The Hagley Library announced March 16 that it acquired the Frank Schoonover Negatives Collection from the Delaware Art Museum.
The Schoonover collection documents the life and work of the noted artist and illustrator who was active during the “golden age” of magazine illustration, 1890 to 1940.
Born in Oxford, New Jersey, in 1877, Schoonover learned his craft under Howard Pyle, whose “Brandywine School” was a proving ground for young, aspiring artists beginning in 1894 at Drexel Institute in Philadelphia. Along with Schoonover, N.C. Wyeth, Stanley Arthurs, Harvey Dunn, Jessie Wilcox Smith and Violet Oakley were among the more than 140 artists who studied under Pyle.
Schoonover’s work appeared in most of the prominent American periodicals of his day, including Ladies Home Journal, Saturday Evening Post, Collier's, and Harper's Monthly. He also illustrated more than 100 books. His studio, built in 1905-06 by the Bancroft family on North Rodney Street in Wilmington, served the artistic community as a place to work and teach throughout his career. He also taught classes for children and adults in the 1940s and ’50s. The studio remains an active space for artists and is listed on the National Register of Historic Places. Schoonover died in 1972 and was elected into the Society of Illustrators Hall of Fame in 1996.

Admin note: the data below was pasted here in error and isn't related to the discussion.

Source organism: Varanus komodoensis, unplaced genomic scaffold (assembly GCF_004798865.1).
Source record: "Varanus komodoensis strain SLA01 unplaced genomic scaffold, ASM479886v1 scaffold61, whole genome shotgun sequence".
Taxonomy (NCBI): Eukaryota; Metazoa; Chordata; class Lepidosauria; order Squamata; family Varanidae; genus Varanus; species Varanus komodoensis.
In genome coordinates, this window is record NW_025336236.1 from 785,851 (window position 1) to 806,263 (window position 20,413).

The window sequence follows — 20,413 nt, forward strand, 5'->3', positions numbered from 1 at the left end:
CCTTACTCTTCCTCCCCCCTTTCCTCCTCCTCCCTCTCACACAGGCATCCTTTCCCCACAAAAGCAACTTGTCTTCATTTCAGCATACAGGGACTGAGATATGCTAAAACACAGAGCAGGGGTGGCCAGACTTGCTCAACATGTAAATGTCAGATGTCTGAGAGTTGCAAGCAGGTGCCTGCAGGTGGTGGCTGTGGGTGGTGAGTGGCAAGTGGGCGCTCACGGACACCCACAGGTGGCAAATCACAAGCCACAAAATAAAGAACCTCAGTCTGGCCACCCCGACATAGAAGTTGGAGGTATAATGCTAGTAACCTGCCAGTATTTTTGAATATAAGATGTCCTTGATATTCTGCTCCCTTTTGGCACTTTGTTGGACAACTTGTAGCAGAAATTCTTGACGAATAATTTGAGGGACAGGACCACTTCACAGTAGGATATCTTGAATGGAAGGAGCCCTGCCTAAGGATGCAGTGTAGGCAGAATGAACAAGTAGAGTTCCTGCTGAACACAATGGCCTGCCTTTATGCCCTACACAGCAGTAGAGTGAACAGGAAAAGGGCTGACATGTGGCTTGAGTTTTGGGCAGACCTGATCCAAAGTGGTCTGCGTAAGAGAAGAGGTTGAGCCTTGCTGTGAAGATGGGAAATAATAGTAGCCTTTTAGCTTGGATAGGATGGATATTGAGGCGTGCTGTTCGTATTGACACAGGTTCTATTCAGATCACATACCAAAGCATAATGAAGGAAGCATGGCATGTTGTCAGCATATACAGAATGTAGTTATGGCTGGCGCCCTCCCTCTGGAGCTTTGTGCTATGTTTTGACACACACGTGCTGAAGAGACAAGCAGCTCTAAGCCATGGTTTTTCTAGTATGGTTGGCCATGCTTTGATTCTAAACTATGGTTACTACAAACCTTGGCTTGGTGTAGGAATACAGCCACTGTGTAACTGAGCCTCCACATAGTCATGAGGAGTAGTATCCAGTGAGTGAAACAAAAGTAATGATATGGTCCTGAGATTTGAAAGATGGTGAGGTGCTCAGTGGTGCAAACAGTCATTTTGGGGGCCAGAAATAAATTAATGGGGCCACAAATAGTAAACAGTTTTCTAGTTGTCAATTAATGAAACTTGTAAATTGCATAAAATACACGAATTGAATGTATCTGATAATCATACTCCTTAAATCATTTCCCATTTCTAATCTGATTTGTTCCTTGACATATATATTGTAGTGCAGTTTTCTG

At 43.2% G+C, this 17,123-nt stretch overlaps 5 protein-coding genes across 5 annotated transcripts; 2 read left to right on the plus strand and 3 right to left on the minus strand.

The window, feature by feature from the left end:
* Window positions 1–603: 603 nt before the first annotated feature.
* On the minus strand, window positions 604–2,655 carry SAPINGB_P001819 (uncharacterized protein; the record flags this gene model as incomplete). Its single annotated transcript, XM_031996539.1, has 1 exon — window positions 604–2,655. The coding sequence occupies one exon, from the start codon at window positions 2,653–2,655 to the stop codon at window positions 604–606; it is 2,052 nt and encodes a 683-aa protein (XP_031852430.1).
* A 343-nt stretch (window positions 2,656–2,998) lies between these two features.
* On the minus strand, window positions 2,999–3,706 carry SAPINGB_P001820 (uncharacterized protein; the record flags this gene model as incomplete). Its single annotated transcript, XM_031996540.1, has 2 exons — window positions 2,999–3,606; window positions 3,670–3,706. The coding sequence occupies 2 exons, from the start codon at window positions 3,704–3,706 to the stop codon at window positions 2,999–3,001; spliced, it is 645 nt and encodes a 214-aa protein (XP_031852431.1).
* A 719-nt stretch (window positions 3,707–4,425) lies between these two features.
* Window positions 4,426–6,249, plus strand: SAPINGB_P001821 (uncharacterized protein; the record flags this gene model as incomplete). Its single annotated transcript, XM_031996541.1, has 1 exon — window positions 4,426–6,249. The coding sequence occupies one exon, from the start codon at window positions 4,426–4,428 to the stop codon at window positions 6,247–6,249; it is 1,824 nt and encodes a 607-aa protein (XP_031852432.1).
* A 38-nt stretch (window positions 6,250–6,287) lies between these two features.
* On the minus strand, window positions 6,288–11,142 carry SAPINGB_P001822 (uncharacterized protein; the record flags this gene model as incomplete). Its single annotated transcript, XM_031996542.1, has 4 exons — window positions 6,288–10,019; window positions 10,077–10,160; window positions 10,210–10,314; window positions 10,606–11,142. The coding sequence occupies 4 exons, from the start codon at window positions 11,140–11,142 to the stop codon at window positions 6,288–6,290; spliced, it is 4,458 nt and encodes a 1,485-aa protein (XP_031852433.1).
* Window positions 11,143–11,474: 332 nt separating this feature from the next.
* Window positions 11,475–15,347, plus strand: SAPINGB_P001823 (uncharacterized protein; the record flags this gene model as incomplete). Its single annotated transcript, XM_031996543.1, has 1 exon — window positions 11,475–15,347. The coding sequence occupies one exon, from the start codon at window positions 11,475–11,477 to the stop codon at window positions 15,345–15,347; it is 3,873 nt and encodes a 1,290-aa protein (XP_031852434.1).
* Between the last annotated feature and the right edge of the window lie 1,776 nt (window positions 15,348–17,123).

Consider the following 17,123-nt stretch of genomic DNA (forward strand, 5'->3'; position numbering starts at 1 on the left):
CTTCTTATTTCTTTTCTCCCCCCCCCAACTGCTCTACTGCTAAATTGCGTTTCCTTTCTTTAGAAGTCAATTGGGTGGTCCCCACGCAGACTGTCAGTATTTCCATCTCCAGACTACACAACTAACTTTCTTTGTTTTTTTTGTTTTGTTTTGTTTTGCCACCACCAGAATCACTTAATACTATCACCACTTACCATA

The work to digitize the collection and put it online is currently under progress. Researchers and members of the public can view at digital.hagley.org/schoonover.
A collection of photographic prints from the Schoonover collection is also available and open for research on-site at the Delaware Art Museum, which also holds the artist’s extensive archives. Research has begun for a book about Schoonover’s photography, underwritten by the Frank E. Schoonover Fund, with the cooperation of Hagley and the Delaware Art Museum.
For more, call 658-2400 or visit hagley.org.